WHAT Deakin University lacked in scoreboard pressure on the weekend, it made up for on the gate.
The Sharks hosted the Warrnambool and District league match against Panmure in Mortlake, the affiliated town that supplied most of Deakin’s juniors.
And while the university failed to score against the premiership favourite in the senior football contest, there was still plenty to celebrate.
Club vice-president Brendan Boucher yesterday told The Standard Deakin had enjoyed its biggest gate and canteen takings at D.C. Farran Oval since forming an alliance with Mortlake five seasons ago.
The refurbished kitchen also served up about 130 meals on both Thursday and Saturday night last week.
“It’s a real underdog story,” he said.
“We started with nothing but the town is starting to get right behind it. Any club has to build it off the ground and it takes time.
“We’re seeing people at the football who haven’t been in years.”
Deakin lost to Panmure 21.21 (147) to 0.0 (0) on Saturday, with Sharks president Luke Jackson later raising questions about the sustainability of the league.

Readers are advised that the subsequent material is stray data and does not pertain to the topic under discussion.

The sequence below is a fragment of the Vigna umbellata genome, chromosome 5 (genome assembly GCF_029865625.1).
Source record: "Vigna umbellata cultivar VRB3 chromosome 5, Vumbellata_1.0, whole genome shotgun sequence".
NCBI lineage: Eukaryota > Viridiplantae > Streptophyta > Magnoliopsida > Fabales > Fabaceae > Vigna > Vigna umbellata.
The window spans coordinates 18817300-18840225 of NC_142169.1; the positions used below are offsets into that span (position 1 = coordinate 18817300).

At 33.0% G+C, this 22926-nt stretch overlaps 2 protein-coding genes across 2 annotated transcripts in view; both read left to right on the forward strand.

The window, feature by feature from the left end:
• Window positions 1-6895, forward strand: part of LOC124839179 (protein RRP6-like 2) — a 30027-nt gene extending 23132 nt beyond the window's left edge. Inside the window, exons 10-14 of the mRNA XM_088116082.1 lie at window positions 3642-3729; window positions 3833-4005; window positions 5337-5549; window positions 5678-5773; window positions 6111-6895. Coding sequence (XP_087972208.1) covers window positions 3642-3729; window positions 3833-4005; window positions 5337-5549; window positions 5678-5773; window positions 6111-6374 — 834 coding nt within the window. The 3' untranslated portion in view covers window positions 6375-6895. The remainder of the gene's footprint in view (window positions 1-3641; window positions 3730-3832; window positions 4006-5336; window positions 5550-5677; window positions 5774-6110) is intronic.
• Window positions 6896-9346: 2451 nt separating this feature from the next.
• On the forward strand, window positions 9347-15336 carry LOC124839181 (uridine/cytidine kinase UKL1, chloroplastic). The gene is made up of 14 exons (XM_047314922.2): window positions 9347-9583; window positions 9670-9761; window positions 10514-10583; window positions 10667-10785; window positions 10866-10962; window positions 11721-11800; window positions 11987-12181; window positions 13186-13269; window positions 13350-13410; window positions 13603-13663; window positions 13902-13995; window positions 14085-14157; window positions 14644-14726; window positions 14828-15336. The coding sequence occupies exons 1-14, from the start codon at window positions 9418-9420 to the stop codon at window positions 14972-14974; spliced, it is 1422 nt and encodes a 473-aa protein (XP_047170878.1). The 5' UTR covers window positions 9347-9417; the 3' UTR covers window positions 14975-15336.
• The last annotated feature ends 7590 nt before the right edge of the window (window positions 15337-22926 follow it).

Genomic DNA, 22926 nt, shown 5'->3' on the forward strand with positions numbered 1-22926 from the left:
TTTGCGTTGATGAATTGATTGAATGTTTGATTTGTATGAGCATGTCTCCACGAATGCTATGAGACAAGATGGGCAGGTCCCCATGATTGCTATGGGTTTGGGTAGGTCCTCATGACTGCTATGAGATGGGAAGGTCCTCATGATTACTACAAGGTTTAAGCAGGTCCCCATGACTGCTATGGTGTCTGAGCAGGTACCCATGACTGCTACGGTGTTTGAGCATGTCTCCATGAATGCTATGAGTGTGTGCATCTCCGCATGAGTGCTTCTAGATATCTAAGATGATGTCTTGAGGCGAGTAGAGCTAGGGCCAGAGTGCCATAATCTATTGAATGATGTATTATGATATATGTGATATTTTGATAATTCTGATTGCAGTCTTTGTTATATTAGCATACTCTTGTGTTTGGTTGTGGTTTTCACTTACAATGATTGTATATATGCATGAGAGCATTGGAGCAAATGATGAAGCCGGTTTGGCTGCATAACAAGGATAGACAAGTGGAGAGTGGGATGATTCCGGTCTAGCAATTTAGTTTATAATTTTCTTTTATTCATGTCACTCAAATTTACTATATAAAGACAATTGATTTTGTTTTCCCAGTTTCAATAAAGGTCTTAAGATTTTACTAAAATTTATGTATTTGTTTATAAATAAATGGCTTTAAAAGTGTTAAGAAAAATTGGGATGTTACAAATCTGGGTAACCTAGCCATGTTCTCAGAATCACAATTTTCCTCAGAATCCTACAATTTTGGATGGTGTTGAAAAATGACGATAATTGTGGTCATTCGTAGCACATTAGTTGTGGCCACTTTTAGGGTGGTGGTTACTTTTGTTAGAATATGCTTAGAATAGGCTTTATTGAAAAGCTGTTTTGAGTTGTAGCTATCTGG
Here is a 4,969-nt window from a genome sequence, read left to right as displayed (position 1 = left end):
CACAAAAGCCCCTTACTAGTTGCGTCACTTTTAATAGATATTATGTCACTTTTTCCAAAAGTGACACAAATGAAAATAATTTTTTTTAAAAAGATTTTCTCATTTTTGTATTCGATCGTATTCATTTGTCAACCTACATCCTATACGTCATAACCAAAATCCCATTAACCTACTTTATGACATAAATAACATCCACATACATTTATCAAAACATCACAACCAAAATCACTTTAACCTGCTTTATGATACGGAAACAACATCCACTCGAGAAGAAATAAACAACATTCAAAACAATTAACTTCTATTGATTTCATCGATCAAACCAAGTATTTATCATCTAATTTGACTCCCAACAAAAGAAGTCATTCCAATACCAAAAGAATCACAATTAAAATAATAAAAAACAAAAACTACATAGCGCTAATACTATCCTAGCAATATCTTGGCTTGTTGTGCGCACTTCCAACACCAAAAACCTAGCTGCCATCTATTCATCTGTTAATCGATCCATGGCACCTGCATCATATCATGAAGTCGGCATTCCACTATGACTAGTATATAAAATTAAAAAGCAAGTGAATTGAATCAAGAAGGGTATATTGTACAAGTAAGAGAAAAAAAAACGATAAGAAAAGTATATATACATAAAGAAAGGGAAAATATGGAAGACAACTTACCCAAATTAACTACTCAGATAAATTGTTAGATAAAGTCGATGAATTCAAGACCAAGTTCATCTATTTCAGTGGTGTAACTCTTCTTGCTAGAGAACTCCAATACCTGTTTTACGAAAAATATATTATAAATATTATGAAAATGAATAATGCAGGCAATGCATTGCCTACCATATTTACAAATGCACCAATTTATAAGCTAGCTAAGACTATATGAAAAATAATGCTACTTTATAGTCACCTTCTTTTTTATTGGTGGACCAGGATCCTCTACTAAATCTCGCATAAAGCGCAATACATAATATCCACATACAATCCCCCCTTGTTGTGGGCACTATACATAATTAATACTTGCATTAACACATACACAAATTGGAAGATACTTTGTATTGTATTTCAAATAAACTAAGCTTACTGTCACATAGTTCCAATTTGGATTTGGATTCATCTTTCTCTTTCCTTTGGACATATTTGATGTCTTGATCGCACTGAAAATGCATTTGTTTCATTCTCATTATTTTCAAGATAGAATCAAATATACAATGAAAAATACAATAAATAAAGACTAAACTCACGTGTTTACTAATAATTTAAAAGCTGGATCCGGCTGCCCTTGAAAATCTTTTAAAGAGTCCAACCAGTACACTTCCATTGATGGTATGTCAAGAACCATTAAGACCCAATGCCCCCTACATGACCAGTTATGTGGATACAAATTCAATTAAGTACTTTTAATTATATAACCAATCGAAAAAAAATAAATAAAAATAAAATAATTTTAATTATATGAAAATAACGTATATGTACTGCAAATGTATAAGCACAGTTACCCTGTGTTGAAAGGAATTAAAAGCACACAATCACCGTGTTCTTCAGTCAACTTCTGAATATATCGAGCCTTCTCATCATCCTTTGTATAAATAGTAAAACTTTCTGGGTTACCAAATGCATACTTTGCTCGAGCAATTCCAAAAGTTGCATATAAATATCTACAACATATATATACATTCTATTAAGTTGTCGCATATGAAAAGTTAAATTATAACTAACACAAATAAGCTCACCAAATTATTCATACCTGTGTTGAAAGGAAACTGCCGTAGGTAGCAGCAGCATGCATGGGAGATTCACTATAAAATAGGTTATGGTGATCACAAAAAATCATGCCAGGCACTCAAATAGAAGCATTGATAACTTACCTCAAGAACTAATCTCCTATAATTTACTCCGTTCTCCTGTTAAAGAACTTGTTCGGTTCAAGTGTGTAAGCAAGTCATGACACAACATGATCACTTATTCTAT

Despite the loss, Boucher said the Mortlake division of Deakin University had developed into a welcoming, family unit and had a bright future.
With three junior football teams and four junior netball teams based in Mortlake but playing under the Deakin University banner, the young Sharks’ enthusiasm has captured the attention of the northern town.
He said it was only a matter of time until the strength and consistency of the juniors filtered into the senior ranks.
“The support for the Sharks in Mortlake is really good,” Boucher said.
“When we first started, there wasn’t any football or netball provided in Mortlake.
“Deakin gave us that opportunity.”
Boucher, a butcher in Mortlake, said the beauty of the rising Mortlake entity ensured money stayed in the town.
He said the junior department raised $10,000, which was matched by Moyne Shire, to renovate the kitchen and canteen facilities at D.C. Farran Oval, with the works completed about a month ago.
“We’ve just worked so hard,” Boucher said.
“It’s definitely the closest thing Mortlake people have had to having a football club for a long time.”
Boucher said the bond between Deakin and Mortlake was solid, most clearly shown by the adoption of the university’s trademark Shark Shuffle.
However, the youngsters still call themselves “Mortlake” when cheering on the field.
It is for this reason Boucher would like to see the junior department recognised as the Mortlake Junior Football Club.
“There’s a real desire for our club to have that identity,” he said.
“They need to be recognised for what they are.”